VIVO Partenza
Candace West

Restaurant wine lists are often described as "encyclopedic," but no encyclopedia offers the kind of pleasure that perusing the 300-plus-label list at Tony Bova's elegant Vivo Partenza does. Assembled by Bova and director of operations Sande Weinstein, it focuses almost exclusively on the wines of Italy and California, but within those areas is an encyclopedic roster of the best vintages and finest producers. Super Tuscans like Solaia, Tignanello, and Sassicaia are well-represented, as are Barolos, Brunellos, and Amarones and multiple bottlings from Angelo Gaja. Fans of California Cabernets will drool over vintages of Silver Oak from 1995 on, as well as wines from Harlan Estate, Opus One, and Joseph Phelps (Insignia). There's also an impressive list of magnums, from Antinori to ZD. Of course, all this oenological pleasure isn't exactly cheap, with bottle prices starting around $200 and zooming up to almost a grand. But the other half of what Weinstein calls his "bipolar" list, where most of the restaurant's seafood-friendly white wines reside, serves up dozens of excellent choices for under $50, which is more in the neighborhood of those of us whose bank accounts aren't quite so encyclopedic.

La Cigale

If you're going to abandon the One True Faith, be excommunicated from the First Church of the Holy Eggplant of the Blessed Legume, and exchange the heavenly rewards of seitan for the earthly pleasures of Satan, you may as well get as much joy and flavor out of it as possible. And there is no more joyous or flavorful bit of gastronomic apostasy than the thymus glands of a calf, gently poached and carefully picked over, then pressed, lightly floured, sautéed, and bathed in a luxurious chanterelle cream sauce richer than Bill Gates but ever so much more exciting. Most restaurants would barely dare to even offer it as a special, but at suave, elegant La Cigale, this devilishly seductive number sits proudly on the regular menu. Truly, a blessed event. Can I get an amen?

Rocco's Tacos and Tequila Bar
Courtesy of Rocco's Tacos and Tequila Bar

The margaritas at Rocco's, where there's a menu dedicated exclusively to tequila, are so good that you might just quit your job and join a mariachi band. But eating here is awkward — you can't talk to the person across the table without screaming over the Top 40 hits. It's fine if you don't particularly care for your company, but if that's not the case, beeline to the bar. It's usually slammed with a civilized cross section of people. The bartenders are friendly, and most important, the 12 varieties of margaritas come in huge glasses (note: The Cadillac is incredible — El Mayor Anejo, Gran Marnier, and Rocco's house-made sour mix). Frequently, Rocco Mangel, the owner, jumps up on the bar wearing his signature white patent-leather shoes, and pours shots of Patrón into patrons' mouths. You can't get that lip service during dinner.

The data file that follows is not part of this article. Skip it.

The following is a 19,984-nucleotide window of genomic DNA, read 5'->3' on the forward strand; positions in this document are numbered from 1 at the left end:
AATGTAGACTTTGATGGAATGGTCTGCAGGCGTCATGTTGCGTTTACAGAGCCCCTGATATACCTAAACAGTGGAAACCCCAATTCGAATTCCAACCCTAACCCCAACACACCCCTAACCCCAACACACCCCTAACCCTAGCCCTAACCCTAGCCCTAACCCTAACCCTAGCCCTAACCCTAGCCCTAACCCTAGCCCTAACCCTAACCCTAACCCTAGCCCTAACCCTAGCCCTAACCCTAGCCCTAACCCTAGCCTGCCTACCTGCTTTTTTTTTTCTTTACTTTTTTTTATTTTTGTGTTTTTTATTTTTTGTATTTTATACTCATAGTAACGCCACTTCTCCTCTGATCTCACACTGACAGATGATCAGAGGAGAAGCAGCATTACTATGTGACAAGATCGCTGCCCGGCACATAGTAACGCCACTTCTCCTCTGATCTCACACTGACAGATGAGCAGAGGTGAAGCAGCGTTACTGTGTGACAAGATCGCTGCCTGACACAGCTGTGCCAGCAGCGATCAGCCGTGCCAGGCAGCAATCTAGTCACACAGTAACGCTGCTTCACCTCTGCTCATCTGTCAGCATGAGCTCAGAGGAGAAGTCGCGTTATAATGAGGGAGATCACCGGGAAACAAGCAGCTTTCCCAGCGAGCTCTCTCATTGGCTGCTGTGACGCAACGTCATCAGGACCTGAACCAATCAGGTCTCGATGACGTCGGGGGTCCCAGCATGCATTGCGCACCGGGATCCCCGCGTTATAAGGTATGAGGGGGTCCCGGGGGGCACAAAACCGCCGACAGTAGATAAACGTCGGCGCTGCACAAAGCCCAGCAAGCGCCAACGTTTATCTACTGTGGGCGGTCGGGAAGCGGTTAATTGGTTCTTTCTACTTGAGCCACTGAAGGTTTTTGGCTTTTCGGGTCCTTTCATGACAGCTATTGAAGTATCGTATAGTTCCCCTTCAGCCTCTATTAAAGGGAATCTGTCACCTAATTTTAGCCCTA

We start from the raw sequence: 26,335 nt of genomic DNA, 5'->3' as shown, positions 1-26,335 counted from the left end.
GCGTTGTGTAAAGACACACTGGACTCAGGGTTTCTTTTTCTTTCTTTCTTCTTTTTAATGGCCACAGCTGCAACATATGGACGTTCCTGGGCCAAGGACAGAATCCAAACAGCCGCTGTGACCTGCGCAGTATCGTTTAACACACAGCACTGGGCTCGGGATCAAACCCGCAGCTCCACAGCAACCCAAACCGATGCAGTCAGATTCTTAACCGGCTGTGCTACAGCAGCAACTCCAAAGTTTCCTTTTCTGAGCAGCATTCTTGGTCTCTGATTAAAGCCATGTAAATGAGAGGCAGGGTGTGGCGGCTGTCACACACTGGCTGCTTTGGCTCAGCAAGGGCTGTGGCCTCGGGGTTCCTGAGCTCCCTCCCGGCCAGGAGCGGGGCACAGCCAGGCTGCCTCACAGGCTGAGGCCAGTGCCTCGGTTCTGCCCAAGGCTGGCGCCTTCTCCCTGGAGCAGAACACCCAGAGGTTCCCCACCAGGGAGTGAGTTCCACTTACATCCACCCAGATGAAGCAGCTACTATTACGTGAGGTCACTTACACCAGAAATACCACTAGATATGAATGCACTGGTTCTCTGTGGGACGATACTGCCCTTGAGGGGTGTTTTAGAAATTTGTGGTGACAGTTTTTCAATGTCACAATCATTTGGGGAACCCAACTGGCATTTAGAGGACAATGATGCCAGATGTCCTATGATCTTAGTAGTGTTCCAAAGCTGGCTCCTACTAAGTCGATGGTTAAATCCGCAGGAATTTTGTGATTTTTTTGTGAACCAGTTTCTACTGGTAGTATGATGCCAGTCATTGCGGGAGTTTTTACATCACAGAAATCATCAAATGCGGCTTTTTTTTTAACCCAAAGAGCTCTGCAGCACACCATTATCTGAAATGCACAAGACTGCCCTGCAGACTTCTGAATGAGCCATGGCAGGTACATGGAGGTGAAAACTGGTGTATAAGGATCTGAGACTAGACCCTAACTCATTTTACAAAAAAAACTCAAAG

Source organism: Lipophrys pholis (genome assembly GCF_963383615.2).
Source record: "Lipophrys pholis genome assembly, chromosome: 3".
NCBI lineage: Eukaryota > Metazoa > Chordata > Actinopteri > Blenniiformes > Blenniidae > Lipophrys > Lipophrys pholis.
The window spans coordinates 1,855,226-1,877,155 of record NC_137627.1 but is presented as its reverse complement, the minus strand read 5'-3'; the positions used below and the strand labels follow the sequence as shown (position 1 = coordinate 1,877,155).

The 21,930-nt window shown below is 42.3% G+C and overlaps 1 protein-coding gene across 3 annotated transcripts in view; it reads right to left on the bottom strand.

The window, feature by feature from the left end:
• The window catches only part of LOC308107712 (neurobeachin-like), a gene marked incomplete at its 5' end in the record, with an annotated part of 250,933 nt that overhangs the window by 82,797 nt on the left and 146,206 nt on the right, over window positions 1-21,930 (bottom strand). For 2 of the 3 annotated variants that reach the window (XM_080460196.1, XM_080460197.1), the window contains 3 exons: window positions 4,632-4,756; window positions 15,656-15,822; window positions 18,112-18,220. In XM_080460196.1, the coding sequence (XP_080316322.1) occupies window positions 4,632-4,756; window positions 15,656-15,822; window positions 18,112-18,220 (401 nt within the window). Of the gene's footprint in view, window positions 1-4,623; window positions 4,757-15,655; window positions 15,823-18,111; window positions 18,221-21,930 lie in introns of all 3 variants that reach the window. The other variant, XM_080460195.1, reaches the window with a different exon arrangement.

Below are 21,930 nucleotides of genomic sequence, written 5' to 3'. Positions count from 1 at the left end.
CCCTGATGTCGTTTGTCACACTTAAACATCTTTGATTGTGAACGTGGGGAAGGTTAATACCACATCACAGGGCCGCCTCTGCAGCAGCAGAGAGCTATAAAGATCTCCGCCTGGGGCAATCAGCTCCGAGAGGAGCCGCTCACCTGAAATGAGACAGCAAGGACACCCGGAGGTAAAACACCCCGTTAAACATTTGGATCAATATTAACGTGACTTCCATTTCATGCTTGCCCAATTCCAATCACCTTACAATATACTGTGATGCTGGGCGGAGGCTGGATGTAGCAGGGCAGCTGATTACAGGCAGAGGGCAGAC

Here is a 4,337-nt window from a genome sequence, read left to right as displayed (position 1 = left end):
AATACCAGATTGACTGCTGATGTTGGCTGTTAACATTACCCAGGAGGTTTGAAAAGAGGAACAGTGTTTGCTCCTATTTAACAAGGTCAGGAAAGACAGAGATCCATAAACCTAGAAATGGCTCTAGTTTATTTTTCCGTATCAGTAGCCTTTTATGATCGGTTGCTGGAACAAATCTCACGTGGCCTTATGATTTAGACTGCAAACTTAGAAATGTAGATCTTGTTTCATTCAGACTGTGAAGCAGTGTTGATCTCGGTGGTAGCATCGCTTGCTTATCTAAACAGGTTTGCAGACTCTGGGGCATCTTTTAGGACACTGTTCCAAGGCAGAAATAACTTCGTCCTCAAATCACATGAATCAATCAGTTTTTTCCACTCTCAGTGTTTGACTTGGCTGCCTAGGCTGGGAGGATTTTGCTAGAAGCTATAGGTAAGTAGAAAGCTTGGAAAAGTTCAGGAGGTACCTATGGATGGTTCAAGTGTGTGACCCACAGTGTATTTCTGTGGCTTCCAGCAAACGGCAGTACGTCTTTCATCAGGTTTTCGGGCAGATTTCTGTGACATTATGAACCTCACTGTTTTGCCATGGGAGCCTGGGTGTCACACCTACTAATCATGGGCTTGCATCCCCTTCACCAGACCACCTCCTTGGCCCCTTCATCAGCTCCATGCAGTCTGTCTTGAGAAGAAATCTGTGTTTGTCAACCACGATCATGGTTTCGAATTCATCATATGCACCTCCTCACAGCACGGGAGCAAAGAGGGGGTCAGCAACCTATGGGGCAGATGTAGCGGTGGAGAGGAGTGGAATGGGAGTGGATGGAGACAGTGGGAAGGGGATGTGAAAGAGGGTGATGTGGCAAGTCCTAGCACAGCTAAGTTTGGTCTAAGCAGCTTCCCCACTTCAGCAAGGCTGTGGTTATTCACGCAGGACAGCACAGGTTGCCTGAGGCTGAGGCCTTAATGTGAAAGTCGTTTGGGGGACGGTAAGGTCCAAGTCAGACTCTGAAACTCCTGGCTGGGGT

Dixie Pig BBQ

Burger joints, soul food restaurants, and taco food trucks are just a few places to eat sans utensils, so what makes Dixie Pig the best place to take off those dainty white gloves? Simply put, it's the sauce. Dixie Pig has been in the same location on Dixie Highway for more than 20 years, so they know a thing or two about making good BBQ. There are four stellar sauces to choose from: golden mustard, sweet BBQ, spicy BBQ, and North Carolina vinegar sauce. Each table at the outdoor eatery is outfitted with its own "kit" of sauces. You can almost see the twinkle in diners' eyes as they feverishly drizzle their favorite sauce over a pulled pork sandwich or rack of ribs. Overindulge in the Dixie Pig's expansive array of homemade sauces that will, if applied correctly, drip down your arms like a lit candle in a Meat Loaf video. Leave the wet wipes at home, and don't forget to lick your fingers.

Maguire's Hill 16

Whether you enter stone sober or three sheets to the wind, walking into Maguires Hill 16 is never a regrettable decision. Over the past three years, the bar has upgraded from a typical dark, Irish pub to an airier, more atmospheric space. The back of the restaurant has been converted into a sleek, intimate bar area that is ideal for small cocktail parties. The new outdoor sports bar is complete with two large flat-screens and plenty of seating. Menu items have also recently been added. The old outside patio area received a face-lift as well, complete with designer fans to beat the summer heat. The outdoor patio area is now semi-enclosed, which not only gives the exterior of the pub a more polished look but also conveniently helps prevent naughty drunks from stumbling away while their handlers finish up that last, well-deserved pint of Magners. Slainte.